Gazetteer of the State of Maine With Numerous Illustrations, by Geo. J. Varney
BOSTON: PUBLISHED BY B. B. RUSSELL, 57 CORNHILL. 1882. Public domain image from
ing. The surface of the town is broken by large hills and valleys.
Mount Tom and Greens Mountain are the highest elevations. The
rock is chiefly a variety of granite. The soil is a clay loam, yielding well
in hay, oats, and potatoes,—which are the crops principally cultivated.
The beech, birch and maple are tbe principal forest trees. The manu-
factories consist of one saw-mill for long lumber, one shingle-mill, a
grist-mill and a fuel saw-mill. The nearest railroad station is at South
Norridgewock, 5 miles distant. The stations at North Belgrade and at
West Waterville are each 8 miles.
Smithfield was formed from parts of Mercer and Dearborn, and
called East Pond Plantation. It was incorporated under its present
name Feb. 29, 1840. Among the valued citizens should be mentioned
Rev. Henry Smith, Caleb Gilman, John Copeland, Francis Allen, Wales
Gould, Dennison Haynes, Peter Libbey, Barnabas Allen, S. N. Marston,
John Piper, Oliver Parsons and others. The town has quite a number
of residents over 70 years of age, and one that is 93. It sent about 70
men to aid in the war for the Union, and lost 14 of them.
There are two Free Baptist societies which sustain meetings in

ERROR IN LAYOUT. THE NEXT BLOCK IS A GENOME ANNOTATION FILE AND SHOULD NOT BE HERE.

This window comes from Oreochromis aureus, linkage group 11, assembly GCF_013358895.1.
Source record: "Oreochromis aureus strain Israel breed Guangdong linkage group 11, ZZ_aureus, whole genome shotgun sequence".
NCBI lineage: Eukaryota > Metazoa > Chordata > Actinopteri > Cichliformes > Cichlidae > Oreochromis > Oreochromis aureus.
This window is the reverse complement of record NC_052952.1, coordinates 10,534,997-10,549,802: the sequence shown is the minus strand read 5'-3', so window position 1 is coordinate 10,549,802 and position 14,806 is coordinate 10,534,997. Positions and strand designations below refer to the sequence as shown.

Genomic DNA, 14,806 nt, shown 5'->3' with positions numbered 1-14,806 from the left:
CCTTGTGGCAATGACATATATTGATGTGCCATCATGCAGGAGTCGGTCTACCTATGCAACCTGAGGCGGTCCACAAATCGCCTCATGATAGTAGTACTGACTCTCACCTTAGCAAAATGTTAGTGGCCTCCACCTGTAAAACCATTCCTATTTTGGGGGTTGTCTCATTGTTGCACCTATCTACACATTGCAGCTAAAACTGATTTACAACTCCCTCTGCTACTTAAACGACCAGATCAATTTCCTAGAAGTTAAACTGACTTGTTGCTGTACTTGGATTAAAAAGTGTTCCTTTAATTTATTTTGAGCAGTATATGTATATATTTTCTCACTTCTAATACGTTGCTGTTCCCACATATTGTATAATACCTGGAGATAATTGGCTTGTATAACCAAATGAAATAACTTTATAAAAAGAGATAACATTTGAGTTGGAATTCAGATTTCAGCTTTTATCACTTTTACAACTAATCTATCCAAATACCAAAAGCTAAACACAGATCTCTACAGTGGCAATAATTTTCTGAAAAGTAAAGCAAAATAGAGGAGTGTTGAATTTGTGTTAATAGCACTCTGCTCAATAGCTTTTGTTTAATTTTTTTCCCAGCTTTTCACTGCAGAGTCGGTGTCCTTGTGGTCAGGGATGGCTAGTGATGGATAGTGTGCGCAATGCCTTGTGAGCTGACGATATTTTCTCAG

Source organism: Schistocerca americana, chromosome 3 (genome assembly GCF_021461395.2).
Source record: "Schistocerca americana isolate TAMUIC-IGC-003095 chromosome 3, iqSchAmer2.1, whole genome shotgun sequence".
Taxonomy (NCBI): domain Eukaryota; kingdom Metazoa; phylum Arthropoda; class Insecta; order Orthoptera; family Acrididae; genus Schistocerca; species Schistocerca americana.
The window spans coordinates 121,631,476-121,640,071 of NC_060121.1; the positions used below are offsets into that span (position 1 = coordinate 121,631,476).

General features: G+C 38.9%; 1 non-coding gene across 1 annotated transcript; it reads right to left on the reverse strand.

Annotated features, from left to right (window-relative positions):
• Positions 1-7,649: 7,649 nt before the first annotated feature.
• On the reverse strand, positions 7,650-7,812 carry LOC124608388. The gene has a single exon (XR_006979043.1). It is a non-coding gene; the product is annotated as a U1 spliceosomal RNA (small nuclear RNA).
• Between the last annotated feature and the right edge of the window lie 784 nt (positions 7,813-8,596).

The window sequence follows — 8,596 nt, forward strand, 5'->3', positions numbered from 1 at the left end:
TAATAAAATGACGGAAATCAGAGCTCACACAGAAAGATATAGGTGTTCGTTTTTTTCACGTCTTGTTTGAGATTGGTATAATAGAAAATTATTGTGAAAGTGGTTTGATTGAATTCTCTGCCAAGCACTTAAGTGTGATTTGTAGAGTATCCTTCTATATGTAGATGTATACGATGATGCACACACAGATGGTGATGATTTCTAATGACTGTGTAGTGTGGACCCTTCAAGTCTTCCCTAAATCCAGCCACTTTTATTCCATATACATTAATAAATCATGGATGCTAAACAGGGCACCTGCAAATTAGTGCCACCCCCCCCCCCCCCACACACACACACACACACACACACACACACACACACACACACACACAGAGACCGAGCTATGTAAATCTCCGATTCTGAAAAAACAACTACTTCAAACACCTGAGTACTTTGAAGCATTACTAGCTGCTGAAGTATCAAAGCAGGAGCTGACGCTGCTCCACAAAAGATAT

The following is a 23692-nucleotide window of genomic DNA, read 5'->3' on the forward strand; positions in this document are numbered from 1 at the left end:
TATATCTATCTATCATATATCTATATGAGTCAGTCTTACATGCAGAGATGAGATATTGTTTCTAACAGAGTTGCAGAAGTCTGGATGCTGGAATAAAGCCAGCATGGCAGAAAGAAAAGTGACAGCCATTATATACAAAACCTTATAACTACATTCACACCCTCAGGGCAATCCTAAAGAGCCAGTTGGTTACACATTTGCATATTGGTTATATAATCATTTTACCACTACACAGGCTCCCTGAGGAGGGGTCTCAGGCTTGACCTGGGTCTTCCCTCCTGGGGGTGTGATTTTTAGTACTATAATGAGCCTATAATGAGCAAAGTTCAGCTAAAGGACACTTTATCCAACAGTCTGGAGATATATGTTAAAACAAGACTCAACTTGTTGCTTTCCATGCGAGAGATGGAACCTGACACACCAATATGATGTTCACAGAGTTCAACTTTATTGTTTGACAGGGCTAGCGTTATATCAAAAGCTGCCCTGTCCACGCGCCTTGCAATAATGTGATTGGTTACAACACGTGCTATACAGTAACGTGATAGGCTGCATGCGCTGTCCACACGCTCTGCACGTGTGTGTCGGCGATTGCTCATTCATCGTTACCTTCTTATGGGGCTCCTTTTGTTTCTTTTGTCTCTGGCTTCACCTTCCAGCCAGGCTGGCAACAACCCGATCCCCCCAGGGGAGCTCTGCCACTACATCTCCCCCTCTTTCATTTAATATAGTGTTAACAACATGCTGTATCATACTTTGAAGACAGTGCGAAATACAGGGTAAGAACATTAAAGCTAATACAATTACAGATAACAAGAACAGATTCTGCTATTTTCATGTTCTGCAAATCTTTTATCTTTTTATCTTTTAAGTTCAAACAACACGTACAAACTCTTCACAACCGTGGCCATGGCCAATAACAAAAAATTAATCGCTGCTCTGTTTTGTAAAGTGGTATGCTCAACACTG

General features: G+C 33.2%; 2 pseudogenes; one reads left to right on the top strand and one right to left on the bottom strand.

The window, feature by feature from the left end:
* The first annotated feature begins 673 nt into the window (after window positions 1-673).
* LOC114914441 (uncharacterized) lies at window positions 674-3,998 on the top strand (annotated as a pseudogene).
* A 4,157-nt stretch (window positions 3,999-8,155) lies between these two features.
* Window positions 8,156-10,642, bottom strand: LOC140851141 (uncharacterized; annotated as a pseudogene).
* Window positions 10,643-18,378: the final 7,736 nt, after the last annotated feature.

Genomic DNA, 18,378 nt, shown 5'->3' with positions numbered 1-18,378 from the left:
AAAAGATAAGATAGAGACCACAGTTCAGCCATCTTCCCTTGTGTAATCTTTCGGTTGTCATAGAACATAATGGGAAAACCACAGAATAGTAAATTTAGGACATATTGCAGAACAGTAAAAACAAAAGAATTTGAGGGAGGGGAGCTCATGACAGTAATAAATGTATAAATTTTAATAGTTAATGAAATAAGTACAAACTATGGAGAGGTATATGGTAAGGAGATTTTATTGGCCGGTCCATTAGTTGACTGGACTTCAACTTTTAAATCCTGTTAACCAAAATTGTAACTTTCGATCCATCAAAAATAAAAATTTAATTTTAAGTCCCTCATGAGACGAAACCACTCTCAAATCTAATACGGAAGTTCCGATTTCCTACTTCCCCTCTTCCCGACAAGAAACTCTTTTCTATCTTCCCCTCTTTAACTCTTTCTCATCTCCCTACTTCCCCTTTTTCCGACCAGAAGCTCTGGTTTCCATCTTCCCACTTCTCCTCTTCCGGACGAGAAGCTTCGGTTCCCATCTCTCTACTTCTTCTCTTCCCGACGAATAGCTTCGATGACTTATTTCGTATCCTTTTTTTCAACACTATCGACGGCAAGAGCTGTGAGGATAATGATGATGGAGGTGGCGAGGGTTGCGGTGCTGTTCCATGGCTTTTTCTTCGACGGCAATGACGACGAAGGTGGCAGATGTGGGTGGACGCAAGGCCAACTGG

Smithfield. The number of schoolhouses is seven,—valued at $1,125.
The population in 1870 was 704. In 1880 it was 564. The valuation
in 1870 was $168,599. In 1880 it was $142,662. The rate of taxation
is 23^- mills on the dollar.
Smyrna in Aroostook county lies in the third range of town*
ships, 11 miles west of Houlton village. Ludlow lies on the east, sep*
arating the two towns ; Merrill Plantation, on the west; and Oakfield
Plantation on the south. The stage-line from Houlton to Patten passes
through the town. Duck Pond, about one-third of a square mile in
area, lies north-west of the centre of the town, and its outlet is the
principal stream. Another small pond lies on the south-western border,
partly in New Limerick. The surface is not broken by high hills, but
lies in swells and low ridges. The principal rock iswhite granite. The
soil is gravelly loam, and fertile. Potatoes are the chief crop. The
forest trees are spruce, hemlock, birch and maple. There is in the
town one saw-mill, capable of cutting 2 M. feet of lumber per day,—
100 M. per year. The settlements are chiefly in the southern portion
of the town. The public and private buildings are generally in good
repair, and the roads are also kept in fair condition. The nearest rail-
road station is at Houlton.
This town was organized March 7, 1839. It furnished 6 men for
the defense of the Union in the war of the Rebellion, of whom one half
were lost. Among its valued citizens have been William Irish, Levi
Berry and Nehemiah Leavitt. There is a Baptist clergymen resident
in the town, and a good interest is manifested in Sunday Schools. The
public schoolhouses are three in number, and are valued at $600. The
\ population in 1870 was 159. In 1880 it was 237. The valuation in
1870 was $35,698. In 1880 it was $60,872. The rate of taxation in the
latter year was, each, 3T35 per cent; highway, 4^.
Snow Falls,—a post-office in Paris, Oxford County.
Solon lies on the east bank of the Kennebec River, in the
southern part of Somerset County. It is bounded on the north by
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